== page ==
Lecture 4

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Lecture-4 Law of Contracts-I Kinds of Offer ã General Offer and Particular (Specific) Offer  Weeks v Tybald (1605) 75 ER 982.  Carlill v Carbolic Smoke Ball Co (1893) 1QB 256. ã Acceptance by performing conditions or receiving consideration (S. 8):  Harbhajan Lal v Harcharan Lal AIR 1925 All 539. SLIDE-1 10/01/2011 Lecture-4 Law of Contracts-I ã Implied and Express Promise (S. 9)  Upton Rural District Council v Powell (1942) 1 All ER 220. ã Cross Offers  Tinn v Hoffmann (1873) 29 LT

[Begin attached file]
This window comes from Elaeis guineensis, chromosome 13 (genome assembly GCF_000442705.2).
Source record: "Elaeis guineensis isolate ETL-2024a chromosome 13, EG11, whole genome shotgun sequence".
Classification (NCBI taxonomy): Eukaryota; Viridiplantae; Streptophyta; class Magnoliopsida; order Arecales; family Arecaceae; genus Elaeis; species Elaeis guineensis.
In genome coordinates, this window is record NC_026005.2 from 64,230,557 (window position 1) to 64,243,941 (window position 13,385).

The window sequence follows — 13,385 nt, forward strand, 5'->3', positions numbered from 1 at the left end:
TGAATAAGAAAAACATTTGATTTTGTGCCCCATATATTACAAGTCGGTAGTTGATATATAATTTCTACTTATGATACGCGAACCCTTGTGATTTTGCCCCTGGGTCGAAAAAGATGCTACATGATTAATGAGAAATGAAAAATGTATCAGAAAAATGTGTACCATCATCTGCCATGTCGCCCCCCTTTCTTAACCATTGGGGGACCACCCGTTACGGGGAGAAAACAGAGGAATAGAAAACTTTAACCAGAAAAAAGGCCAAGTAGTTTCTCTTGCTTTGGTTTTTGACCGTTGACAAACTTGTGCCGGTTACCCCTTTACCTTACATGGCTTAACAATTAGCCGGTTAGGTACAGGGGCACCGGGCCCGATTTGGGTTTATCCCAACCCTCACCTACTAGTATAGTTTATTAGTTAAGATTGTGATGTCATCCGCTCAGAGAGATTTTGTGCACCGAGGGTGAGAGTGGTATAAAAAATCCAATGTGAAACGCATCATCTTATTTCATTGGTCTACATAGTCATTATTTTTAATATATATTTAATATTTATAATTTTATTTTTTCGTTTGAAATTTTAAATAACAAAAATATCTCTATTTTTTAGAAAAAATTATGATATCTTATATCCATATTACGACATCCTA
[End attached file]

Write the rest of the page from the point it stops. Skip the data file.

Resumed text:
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   Lecture-4 Law of Contracts-I   Kinds of Offer ã General Offer and Particular (Specific) Offer  Weeks  v  Tybald    (1605) 75 ER 982.  Carlill  v  Carbolic Smoke Ball Co  (1893) 1QB 256. ã  Acceptance by performing conditions orreceiving consideration (S. 8):  Harbhajan Lal   v  Harcharan Lal   AIR 1925 All 539. SLIDE-1 10/01/2011   Lecture-4 Law of Contracts-I   ã Implied and Express Promise (S. 9)  Upton Rural District Council  v  Powell    (1942) 1 All ER 220. ã Cross Offers  Tinn  v  Hoffmann    (1873) 29 LT 271. ã Standing/Open/Continuing Offer o  Tender for the supply of goods and services SLIDE-2 10/01/2011   Lecture-4 Law of Contracts-I   Offer and Invitation to Treat   An offer is an expression of a willingness (to contract) on certainterms made with the intention that a binding agreement will existonce the offer is accepted. If an individual is not willing toimplement terms, but merely seeking to initiate negotiations, this isnot an offer but an ‘invitation to treat’ .  Harvey  v  Facey    (1893) AC 552.  Mc Pherson   v   Appana  AIR 1951 184: 1951 SCR 161.   Adikanda Biswal   v  Bhubaneshwar Development  Authority     AIR 2006 Ori 36.  Badri Prasad   v  State of MP     AIR 1970 SC 706. SLIDE-3 10/01/2011   Lecture-4 Law of Contracts-I   Some everyday situations which we might think are offers are, in fact, ‘invitations to treat’:   ã Goods displayed in a shop window or on a shelf : o When a book is placed in a shop window priced at xxx, the bookshop owner has made an invitation to treat. o When I pick up that book and take it to the till, I make the  offer  to buy the book for xxx. o When the person at the till takes my money, the shop accepts  my offer, and a contract comes intobeing. o  Adverts basically work in the same way as the scenario above. Advertising something is like putting it in a shop window: o Invitation to tender for work: o  Auctions: o The srcinal advertising of the auction is just an invitation to treat. o When I make a bid, I am making an offer. o When the hammer falls, the winning  ‘offer’  has been accepted. The seller now has a legally binding contract with the winning bidder (so long as there is no reserve price that  hasn’t  been reached) SLIDE-4 10/01/2011
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